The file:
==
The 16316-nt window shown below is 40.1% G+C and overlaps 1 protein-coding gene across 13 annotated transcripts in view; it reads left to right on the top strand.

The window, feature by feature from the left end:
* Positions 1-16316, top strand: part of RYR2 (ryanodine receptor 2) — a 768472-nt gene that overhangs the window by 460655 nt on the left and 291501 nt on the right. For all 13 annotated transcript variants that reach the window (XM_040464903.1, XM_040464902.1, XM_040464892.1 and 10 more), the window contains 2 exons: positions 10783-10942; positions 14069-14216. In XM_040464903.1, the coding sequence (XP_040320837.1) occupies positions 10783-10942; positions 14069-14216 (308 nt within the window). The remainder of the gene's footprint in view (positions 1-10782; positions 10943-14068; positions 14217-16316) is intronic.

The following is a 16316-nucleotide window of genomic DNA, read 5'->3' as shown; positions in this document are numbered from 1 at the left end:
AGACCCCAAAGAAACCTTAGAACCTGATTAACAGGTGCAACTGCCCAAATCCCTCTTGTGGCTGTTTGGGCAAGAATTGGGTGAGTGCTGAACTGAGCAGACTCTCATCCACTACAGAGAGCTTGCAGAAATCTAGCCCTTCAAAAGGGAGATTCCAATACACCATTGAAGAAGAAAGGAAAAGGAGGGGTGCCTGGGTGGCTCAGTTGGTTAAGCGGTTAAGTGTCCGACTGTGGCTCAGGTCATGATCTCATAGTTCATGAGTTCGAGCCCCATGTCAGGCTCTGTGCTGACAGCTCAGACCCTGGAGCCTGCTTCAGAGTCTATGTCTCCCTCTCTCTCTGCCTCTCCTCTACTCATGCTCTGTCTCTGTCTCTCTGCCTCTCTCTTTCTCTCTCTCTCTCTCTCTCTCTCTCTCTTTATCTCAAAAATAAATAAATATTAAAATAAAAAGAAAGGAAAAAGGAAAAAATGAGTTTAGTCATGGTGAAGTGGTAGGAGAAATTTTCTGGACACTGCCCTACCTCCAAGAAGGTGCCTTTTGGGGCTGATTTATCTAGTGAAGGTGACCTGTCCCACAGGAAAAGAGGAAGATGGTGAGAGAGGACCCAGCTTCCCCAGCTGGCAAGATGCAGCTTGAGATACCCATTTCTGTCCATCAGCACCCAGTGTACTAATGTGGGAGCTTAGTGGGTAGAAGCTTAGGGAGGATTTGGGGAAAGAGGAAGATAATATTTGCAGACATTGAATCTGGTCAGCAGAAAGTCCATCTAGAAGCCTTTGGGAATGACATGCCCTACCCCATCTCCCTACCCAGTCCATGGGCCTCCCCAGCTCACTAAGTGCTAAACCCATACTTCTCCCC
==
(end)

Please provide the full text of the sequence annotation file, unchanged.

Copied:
The 16316-nt window shown below is 40.1% G+C and overlaps 1 protein-coding gene across 13 annotated transcripts in view; it reads left to right on the top strand.

The window, feature by feature from the left end:
* Positions 1-16316, top strand: part of RYR2 (ryanodine receptor 2) — a 768472-nt gene that overhangs the window by 460655 nt on the left and 291501 nt on the right. For all 13 annotated transcript variants that reach the window (XM_040464903.1, XM_040464902.1, XM_040464892.1 and 10 more), the window contains 2 exons: positions 10783-10942; positions 14069-14216. In XM_040464903.1, the coding sequence (XP_040320837.1) occupies positions 10783-10942; positions 14069-14216 (308 nt within the window). The remainder of the gene's footprint in view (positions 1-10782; positions 10943-14068; positions 14217-16316) is intronic.

The following is a 16316-nucleotide window of genomic DNA, read 5'->3' as shown; positions in this document are numbered from 1 at the left end:
AGACCCCAAAGAAACCTTAGAACCTGATTAACAGGTGCAACTGCCCAAATCCCTCTTGTGGCTGTTTGGGCAAGAATTGGGTGAGTGCTGAACTGAGCAGACTCTCATCCACTACAGAGAGCTTGCAGAAATCTAGCCCTTCAAAAGGGAGATTCCAATACACCATTGAAGAAGAAAGGAAAAGGAGGGGTGCCTGGGTGGCTCAGTTGGTTAAGCGGTTAAGTGTCCGACTGTGGCTCAGGTCATGATCTCATAGTTCATGAGTTCGAGCCCCATGTCAGGCTCTGTGCTGACAGCTCAGACCCTGGAGCCTGCTTCAGAGTCTATGTCTCCCTCTCTCTCTGCCTCTCCTCTACTCATGCTCTGTCTCTGTCTCTCTGCCTCTCTCTTTCTCTCTCTCTCTCTCTCTCTCTCTCTCTTTATCTCAAAAATAAATAAATATTAAAATAAAAAGAAAGGAAAAAGGAAAAAATGAGTTTAGTCATGGTGAAGTGGTAGGAGAAATTTTCTGGACACTGCCCTACCTCCAAGAAGGTGCCTTTTGGGGCTGATTTATCTAGTGAAGGTGACCTGTCCCACAGGAAAAGAGGAAGATGGTGAGAGAGGACCCAGCTTCCCCAGCTGGCAAGATGCAGCTTGAGATACCCATTTCTGTCCATCAGCACCCAGTGTACTAATGTGGGAGCTTAGTGGGTAGAAGCTTAGGGAGGATTTGGGGAAAGAGGAAGATAATATTTGCAGACATTGAATCTGGTCAGCAGAAAGTCCATCTAGAAGCCTTTGGGAATGACATGCCCTACCCCATCTCCCTACCCAGTCCATGGGCCTCCCCAGCTCACTAAGTGCTAAACCCATACTTCTCCCC